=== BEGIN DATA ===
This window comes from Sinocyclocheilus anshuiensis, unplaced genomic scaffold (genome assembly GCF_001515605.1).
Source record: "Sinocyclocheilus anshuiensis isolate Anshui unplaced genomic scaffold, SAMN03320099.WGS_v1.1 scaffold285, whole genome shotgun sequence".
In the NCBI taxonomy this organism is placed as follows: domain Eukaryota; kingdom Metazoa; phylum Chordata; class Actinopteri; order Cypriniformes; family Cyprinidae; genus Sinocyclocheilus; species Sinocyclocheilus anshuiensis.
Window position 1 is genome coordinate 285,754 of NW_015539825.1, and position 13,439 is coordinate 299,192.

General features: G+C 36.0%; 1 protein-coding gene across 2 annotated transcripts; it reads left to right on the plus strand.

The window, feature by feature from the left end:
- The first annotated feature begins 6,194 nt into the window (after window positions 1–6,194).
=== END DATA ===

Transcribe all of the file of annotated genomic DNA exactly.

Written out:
This window comes from Sinocyclocheilus anshuiensis, unplaced genomic scaffold (genome assembly GCF_001515605.1).
Source record: "Sinocyclocheilus anshuiensis isolate Anshui unplaced genomic scaffold, SAMN03320099.WGS_v1.1 scaffold285, whole genome shotgun sequence".
In the NCBI taxonomy this organism is placed as follows: domain Eukaryota; kingdom Metazoa; phylum Chordata; class Actinopteri; order Cypriniformes; family Cyprinidae; genus Sinocyclocheilus; species Sinocyclocheilus anshuiensis.
Window position 1 is genome coordinate 285,754 of NW_015539825.1, and position 13,439 is coordinate 299,192.

General features: G+C 36.0%; 1 protein-coding gene across 2 annotated transcripts; it reads left to right on the plus strand.

The window, feature by feature from the left end:
- The first annotated feature begins 6,194 nt into the window (after window positions 1–6,194).